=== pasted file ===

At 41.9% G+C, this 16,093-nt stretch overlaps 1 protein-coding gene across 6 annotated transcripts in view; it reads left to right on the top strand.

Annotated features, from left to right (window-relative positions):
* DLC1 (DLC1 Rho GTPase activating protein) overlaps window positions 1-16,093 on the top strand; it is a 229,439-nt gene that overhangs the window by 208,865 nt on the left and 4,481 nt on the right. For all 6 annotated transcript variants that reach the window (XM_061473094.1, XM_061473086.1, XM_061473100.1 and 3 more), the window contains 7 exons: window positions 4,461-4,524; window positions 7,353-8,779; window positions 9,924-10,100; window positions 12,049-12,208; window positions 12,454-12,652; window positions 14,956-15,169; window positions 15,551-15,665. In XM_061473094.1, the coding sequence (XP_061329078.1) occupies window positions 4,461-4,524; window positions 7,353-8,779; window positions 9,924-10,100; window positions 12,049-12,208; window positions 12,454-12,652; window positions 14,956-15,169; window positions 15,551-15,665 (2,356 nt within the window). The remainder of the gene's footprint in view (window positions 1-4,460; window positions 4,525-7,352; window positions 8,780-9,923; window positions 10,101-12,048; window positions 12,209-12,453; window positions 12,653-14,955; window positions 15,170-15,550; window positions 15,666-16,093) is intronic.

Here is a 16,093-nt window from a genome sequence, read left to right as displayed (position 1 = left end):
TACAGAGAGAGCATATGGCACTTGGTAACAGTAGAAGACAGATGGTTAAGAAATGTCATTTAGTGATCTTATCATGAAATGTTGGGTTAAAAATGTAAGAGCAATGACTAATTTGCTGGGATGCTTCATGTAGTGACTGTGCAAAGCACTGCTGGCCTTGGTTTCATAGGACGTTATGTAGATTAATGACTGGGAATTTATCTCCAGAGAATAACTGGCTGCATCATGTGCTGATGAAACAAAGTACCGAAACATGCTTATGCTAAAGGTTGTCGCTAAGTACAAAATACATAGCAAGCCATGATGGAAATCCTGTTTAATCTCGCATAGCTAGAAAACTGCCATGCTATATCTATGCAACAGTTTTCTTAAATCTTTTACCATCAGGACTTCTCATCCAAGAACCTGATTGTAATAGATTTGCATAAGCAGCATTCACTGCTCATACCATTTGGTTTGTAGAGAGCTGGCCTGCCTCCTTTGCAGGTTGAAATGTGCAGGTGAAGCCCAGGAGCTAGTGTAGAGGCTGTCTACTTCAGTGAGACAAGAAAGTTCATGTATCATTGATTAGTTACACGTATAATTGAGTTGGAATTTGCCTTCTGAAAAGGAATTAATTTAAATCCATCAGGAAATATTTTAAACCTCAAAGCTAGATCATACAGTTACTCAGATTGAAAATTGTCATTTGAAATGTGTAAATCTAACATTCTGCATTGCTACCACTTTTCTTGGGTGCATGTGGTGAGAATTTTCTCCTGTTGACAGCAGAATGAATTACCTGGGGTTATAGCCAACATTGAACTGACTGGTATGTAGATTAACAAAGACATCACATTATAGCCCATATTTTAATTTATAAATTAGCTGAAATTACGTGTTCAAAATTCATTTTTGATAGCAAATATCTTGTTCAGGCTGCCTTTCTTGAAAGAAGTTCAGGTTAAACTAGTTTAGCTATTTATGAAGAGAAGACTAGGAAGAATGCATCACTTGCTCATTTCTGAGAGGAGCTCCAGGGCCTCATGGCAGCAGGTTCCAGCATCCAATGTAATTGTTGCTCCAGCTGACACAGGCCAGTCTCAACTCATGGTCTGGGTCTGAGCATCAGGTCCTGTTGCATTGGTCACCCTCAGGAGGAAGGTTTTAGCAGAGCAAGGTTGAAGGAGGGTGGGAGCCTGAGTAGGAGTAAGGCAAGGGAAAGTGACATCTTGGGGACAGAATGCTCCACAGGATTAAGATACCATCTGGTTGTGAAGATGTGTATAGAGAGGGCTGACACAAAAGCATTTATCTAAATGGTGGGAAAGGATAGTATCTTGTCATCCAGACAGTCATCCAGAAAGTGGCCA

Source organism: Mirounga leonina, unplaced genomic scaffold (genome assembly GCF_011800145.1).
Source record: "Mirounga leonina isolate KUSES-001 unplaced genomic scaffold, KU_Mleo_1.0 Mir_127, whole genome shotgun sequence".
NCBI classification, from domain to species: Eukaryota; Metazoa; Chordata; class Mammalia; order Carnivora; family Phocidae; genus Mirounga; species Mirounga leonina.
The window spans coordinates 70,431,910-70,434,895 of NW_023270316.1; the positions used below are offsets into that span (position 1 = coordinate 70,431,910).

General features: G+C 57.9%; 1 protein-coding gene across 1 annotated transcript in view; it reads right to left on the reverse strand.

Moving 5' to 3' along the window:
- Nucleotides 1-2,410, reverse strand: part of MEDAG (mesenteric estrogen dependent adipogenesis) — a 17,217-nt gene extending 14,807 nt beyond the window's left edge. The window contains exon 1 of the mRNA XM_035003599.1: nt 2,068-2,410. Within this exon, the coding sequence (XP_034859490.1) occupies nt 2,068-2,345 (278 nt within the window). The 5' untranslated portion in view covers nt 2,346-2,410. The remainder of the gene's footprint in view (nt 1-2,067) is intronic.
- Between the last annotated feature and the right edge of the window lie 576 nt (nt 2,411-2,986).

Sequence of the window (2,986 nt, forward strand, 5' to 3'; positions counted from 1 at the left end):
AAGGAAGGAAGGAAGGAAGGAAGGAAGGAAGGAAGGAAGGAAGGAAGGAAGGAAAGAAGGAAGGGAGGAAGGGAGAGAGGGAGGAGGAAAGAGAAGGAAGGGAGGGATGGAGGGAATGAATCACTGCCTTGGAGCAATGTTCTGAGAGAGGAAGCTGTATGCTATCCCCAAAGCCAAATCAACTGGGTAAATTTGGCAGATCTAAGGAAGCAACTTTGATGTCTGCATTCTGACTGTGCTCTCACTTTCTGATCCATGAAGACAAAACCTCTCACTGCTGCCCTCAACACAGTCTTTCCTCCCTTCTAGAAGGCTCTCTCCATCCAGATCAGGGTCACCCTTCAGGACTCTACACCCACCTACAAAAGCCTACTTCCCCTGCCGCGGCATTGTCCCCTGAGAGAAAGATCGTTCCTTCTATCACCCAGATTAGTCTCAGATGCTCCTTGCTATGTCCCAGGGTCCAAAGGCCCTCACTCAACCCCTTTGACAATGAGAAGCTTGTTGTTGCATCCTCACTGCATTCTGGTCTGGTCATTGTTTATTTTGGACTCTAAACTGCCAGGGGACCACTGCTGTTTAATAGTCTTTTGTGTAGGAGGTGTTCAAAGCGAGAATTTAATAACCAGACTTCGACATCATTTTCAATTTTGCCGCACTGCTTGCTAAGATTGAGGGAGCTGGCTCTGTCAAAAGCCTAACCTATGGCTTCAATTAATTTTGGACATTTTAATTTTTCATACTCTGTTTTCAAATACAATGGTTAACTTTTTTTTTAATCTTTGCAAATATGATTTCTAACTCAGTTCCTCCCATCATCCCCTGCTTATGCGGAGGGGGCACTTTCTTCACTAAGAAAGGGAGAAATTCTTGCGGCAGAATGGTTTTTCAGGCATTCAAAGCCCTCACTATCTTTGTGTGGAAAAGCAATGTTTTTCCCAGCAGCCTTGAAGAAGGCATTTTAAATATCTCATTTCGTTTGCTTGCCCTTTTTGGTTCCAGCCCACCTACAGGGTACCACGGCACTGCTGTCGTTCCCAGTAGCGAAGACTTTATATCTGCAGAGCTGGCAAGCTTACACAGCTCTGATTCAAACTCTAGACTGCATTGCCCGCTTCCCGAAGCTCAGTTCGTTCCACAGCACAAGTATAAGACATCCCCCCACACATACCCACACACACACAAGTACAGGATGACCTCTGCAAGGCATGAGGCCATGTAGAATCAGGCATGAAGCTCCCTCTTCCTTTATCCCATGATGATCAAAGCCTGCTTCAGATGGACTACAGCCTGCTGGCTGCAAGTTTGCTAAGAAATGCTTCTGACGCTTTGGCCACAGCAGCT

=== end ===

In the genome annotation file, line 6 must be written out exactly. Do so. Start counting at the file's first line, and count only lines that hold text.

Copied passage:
Source organism: Mirounga leonina, unplaced genomic scaffold (genome assembly GCF_011800145.1).